• sugar_in_your_tea@sh.itjust.works
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              28 days ago

              Exactly. I’m not being targeted by a state level actor, I don’t have any warrants or anything, and I’m pretty boring overall.

              There are two main strategies to staying hidden:

              • don’t be seen
              • blend in

              I do the first for the big threats (social media and other big tech), and the second for everything else. If the government wanted to find me, they could, my goal isn’t to hide, but to give them no reason to look for me.

        • sugar_in_your_tea@sh.itjust.works
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          29 days ago

          Yes, those are legal, but pretty much limited to law enforcement and paid parking lots. Since police can’t issue citations based on video evidence alone, they’re not nearly as common here as elsewhere. Private businesses could probably grab that from security cameras (e.g. gas stations), but that should, in most cases, require a subpoena.

          I rarely go places where license plate readers are common, so those data points are pretty few and far between. If I was running from the law, I’d certainly act differently, but the police have no reason to request a subpoena, so I’m unlikely to be tracked.

          It is possible though, and I really don’t like that. But it’s just not likely.

      • PM_Your_Nudes_Please@lemmy.world
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        29 days ago
        • red light and speed cameras are illegal in my state

        This doesn’t ban license plate reader cameras. My state also bans red light and speed cameras, but automatic license plate readers are 100% legal. I have seen the ALPL systems firsthand, and know they’re in use. You wouldn’t even notice them, because they’re mounted on traffic lights and power lines. It’s not like red light cameras, where they have a blatantly obvious giant camera box.

        My local municipality 100% uses ALPLs, and has referenced them in a number of arrests recently. They’re mostly used for Amber Alert situations, where police already have a description of what to look for. In these cases, the ALPL will basically allow them to track the car in real time, without even needing to follow the car. Because they simply get updates every time the car passes an intersection, so they can set up a stop ahead of where the person is traveling.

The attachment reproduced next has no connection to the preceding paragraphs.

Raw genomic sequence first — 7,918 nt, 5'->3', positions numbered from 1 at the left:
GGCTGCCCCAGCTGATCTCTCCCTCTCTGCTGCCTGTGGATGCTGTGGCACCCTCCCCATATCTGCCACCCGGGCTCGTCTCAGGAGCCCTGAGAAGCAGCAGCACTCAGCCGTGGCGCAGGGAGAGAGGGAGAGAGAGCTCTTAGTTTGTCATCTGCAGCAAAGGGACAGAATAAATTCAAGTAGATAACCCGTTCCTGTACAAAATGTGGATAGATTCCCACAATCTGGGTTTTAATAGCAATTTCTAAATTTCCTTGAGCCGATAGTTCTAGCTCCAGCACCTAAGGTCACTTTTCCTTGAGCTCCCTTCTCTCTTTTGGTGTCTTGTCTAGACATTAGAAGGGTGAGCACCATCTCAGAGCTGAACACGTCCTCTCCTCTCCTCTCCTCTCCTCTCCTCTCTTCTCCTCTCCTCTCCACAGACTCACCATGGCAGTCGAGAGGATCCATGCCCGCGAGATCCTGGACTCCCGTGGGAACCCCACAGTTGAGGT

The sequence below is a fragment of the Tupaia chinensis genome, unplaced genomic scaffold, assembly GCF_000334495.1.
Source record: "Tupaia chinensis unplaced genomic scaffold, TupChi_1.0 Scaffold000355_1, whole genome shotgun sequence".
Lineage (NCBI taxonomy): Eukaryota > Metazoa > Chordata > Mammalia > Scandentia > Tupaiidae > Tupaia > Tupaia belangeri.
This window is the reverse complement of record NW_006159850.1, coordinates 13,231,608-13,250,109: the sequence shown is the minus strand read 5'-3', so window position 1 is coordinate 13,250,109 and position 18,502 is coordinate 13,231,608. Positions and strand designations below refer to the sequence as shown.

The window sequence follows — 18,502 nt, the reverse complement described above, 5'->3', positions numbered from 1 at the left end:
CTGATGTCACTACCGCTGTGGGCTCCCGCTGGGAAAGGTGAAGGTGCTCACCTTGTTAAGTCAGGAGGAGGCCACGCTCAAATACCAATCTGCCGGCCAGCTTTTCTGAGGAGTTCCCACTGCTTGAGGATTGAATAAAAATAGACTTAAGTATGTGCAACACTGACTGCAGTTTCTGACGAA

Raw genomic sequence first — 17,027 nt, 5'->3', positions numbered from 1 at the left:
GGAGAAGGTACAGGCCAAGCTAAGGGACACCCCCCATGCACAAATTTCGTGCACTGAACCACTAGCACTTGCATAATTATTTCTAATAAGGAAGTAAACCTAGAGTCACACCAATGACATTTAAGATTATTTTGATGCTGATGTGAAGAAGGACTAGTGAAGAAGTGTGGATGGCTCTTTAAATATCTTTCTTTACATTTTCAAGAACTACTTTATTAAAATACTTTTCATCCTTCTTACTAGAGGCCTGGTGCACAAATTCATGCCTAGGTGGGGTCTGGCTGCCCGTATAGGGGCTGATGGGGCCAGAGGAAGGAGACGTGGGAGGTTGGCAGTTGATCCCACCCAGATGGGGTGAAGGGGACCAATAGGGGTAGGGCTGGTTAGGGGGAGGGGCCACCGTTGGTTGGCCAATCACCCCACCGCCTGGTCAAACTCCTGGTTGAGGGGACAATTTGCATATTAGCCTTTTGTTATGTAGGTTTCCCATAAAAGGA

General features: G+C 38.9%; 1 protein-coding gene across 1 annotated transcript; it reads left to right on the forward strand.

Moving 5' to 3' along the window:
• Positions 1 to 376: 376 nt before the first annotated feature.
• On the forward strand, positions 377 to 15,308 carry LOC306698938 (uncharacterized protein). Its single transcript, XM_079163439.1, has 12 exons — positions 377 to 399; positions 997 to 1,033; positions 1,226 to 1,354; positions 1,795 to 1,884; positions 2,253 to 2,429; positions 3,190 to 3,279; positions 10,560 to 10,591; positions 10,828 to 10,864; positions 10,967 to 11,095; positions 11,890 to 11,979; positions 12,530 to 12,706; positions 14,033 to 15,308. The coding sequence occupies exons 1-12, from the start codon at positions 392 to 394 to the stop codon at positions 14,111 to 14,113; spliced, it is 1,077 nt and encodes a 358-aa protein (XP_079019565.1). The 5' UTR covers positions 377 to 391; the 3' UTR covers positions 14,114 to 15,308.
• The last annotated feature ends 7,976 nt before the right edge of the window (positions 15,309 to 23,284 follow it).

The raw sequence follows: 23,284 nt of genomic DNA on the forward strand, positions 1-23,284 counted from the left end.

• sugar_in_your_tea@sh.itjust.works
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          28 days ago

          Here’s the state code (Utah) on license plate readers:

          Law Enforcement use of the ALPR systems is limited by 41-6a-2003 to:

          (a) Apprehend an individual with an outstanding warrant;
          (b) Locate a missing or endangered person;
          © To enforce motor carrier laws, or
          (d) To locate a stolen vehicle, or
          (e) As part of an active criminal investigation.
          (f) Troopers will not run ALPR data prior to, or during a traffic stop unless reasonable suspicion can be articulated for an active criminal investigation.
          (g) Any time ALPR data is used, written documentation and a case number must be completed

          It’s very possible the police have scanned my license plate, and imo that’s totally fine, provided my car is in public and one of the above apply.

          From those:

          1. I have no warrants, so this doesn’t apply
          2. Could happen to anyone, but chances are very low
          3. I’m obviously not a commercial vehicle
          4. Possible, but unlikely. I drive old, crappy cars, so my car is unlikely to be similar to a stolen car.
          5. Again, possible, but I don’t commit crimes worth tracking via license plate. Any crimes I do commit would likely fall under traffic violations.
          6. I try very hard to not give police reasonable, articulable suspicion. If stopped, I give short answers and have yet to have a problem.
          7. Police are lazy, so they’re unlikely to use ALPR data unless they have a good reason. I intend to never give them that good reason.